Note: The following is based heavily off of my training from the Prague School of Rehabilitation and the Postural Restoration Institute. For more information, I recommend the DNS Level 1 course and the PRI Postural Respiration course.
People from all types of lifestyles and demographics can suffer from pain and injury. Whether they are physically active or sedentary, old or young, healthy or unfit, injury can plague anybody. Although most people who are experiencing chronic pain have many differences, the one thing that they all have in common is that they breathe. Unfortunately, most of them are likely breathing in a suboptimal manner, and this may be having an effect on their health and well-being.
During inhalation, the diaphragm is supposed to concentrically contract while the internal obliques and hamstrings isometrically contract to prevent rib external rotation. During exhalation, the rectus abdominus and transverse abdominus are supposed to concentrically contract in order to internally rotate the rib cage. This process creates a Zone of Apposition (ZOA) that allows proper core stability and joint arthrokinematics to occur.
Unfortunately, over the course of time, many people develop compensatory breathing patterns that deviate from the optimal model, and this can lead to a wide array of negative effects on joint function, pain, and overall well-being. In fact, one study found that subjects with poor breathing patterns scored significantly lower on a measure of movement quality called the Functional Movement Screen (1). Luckily, research shows that with a small amount of concentrated practice, breathing patterns can be retrained and optimal habits can be naturally adopted (2-11).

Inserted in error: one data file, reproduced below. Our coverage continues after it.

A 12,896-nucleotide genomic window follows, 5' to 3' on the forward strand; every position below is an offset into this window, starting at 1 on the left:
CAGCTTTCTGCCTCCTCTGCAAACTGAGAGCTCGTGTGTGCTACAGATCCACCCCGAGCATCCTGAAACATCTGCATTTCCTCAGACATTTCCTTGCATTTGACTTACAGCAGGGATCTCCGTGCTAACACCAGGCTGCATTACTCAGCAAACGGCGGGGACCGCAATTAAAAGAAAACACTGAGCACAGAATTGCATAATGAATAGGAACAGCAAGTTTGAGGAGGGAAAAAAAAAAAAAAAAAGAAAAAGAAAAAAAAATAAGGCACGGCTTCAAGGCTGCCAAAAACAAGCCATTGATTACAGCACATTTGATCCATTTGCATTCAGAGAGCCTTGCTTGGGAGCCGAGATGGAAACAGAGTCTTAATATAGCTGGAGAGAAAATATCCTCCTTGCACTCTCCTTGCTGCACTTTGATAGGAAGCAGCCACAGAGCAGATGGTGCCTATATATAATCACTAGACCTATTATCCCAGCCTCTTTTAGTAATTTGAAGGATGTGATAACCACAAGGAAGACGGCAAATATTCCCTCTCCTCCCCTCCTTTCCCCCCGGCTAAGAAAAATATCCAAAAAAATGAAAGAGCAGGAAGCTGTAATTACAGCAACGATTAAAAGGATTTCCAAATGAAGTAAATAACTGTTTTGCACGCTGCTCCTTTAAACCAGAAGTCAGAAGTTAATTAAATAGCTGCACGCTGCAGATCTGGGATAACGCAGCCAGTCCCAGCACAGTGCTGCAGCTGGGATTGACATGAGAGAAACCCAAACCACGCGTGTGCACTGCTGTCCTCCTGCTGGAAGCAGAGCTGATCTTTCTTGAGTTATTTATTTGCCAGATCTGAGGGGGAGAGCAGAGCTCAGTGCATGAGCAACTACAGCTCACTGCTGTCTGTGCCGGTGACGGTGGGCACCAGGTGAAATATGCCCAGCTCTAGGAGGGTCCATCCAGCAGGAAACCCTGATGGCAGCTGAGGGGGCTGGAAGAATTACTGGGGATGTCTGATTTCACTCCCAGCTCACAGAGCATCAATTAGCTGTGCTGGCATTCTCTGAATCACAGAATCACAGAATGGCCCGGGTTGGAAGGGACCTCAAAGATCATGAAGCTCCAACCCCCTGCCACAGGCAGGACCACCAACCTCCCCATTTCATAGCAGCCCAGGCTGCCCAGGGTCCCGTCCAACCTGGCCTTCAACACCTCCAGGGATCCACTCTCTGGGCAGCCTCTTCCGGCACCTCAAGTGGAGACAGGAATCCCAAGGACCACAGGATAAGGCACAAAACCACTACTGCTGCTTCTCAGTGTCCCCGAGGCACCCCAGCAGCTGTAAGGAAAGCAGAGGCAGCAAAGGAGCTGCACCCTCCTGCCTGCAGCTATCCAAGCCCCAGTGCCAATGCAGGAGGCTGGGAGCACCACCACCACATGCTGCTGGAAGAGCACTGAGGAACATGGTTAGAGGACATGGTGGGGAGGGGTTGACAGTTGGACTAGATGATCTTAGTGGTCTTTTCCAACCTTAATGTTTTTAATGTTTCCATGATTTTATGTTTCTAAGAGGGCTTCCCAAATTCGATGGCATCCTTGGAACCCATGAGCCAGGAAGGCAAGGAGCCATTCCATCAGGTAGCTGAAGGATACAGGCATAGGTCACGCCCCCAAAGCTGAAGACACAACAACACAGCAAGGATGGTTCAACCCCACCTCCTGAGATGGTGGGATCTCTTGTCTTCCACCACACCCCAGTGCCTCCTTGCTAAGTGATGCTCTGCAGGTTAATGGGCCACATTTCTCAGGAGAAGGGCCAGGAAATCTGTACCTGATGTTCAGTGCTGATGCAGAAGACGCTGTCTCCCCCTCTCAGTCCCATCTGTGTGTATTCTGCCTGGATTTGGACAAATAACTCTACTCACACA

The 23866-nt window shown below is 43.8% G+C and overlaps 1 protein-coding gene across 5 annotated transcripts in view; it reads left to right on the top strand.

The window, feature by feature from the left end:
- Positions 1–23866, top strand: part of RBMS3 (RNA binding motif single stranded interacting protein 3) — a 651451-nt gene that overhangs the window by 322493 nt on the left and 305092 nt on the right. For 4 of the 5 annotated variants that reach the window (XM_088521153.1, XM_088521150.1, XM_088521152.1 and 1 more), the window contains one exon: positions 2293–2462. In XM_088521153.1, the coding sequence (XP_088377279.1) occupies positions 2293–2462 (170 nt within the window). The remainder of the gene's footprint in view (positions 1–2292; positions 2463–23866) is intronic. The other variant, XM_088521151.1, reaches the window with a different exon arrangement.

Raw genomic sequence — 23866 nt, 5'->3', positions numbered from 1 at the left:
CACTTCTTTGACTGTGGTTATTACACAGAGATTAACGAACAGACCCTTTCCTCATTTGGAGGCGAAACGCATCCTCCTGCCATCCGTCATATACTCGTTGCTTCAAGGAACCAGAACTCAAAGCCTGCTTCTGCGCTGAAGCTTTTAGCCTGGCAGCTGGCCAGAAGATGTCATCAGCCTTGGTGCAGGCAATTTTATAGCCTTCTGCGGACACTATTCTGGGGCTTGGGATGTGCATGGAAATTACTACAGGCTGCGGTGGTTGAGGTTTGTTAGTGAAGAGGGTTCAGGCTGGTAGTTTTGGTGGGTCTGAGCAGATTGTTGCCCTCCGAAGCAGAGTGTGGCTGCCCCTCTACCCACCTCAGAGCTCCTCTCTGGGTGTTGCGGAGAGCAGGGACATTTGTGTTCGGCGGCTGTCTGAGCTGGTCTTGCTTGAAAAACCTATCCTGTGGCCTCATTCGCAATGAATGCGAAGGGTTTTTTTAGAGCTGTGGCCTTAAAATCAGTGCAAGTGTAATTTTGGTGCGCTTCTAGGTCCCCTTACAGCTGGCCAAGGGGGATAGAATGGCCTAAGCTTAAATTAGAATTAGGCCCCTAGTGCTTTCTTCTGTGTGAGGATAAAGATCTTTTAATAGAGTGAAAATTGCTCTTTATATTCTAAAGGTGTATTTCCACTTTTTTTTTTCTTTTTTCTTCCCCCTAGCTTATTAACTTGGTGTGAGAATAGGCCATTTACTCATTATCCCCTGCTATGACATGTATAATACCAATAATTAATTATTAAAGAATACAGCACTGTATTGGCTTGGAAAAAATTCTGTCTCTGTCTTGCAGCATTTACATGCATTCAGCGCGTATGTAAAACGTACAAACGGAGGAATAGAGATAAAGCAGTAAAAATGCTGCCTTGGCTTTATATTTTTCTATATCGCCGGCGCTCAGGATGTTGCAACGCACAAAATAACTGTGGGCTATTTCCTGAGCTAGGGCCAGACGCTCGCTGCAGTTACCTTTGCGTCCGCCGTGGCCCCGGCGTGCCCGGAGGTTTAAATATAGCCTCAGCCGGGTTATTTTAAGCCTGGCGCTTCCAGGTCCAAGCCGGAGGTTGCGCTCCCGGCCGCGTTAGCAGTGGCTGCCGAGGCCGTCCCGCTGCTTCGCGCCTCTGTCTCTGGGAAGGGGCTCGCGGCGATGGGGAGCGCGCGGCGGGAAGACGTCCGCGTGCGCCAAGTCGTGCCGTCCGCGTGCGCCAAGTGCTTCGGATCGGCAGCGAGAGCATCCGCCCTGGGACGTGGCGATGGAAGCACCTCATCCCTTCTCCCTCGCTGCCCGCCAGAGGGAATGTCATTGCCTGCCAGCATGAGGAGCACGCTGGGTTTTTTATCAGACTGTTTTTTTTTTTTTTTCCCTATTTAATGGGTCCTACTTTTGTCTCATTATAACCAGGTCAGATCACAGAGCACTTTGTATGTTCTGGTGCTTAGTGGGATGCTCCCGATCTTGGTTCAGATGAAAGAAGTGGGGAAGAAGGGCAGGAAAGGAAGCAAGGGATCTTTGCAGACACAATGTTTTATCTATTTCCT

When breathing is dysfunctional, this can often lead individuals to become stuck in an “extended” posture. The anterior core will reduce activity and the lumbar erectors will become overactive to maintain lumbar extension. Over time, this can become a major contributor to low back pain.
According to research, dysfunctional breathing is extremely common in patients with low back pain (12-20). When patients work on improving their breathing, posture changes and the angles of the lumbar decrease (21). Over time, this can lead to a dramatic improvement in back pain symptoms (22).
When the diaphragm is underactive, nearby muscles such as the pectorals, upper trapezius, and SCM can become overactive in an attempt to assist with inhalation. This can be a common cause of neck tension or shoulder dysfunction.
Not surprisingly, research has shown that dysfunctional breathing is extremely common in patients who suffer from neck or shoulder problems (23-26).
Some research has even found a connection between dysfunctional breathing and Temporomandibular Joint Dysfunction (TMJ) and other orofacial pains (27-28).
Hip Flexibility and Pelvic Floor Dysfunction
When poor diaphragmatic breathing causes patients to become stuck in an “extended” state, this increase in lumbar extension will lead to anterior pelvic tilt. When the pelvis is in an anteriorly tilted position, this minimizes space in the hip socket and can decrease hip range of motion (29).
One study found that subjects who practiced proper breathing mechanics experienced improvements in hip range of motion (28). Another study found that manual techniques directed towards the diaphragm can lead to apparent improvements in hamstring flexibility (31).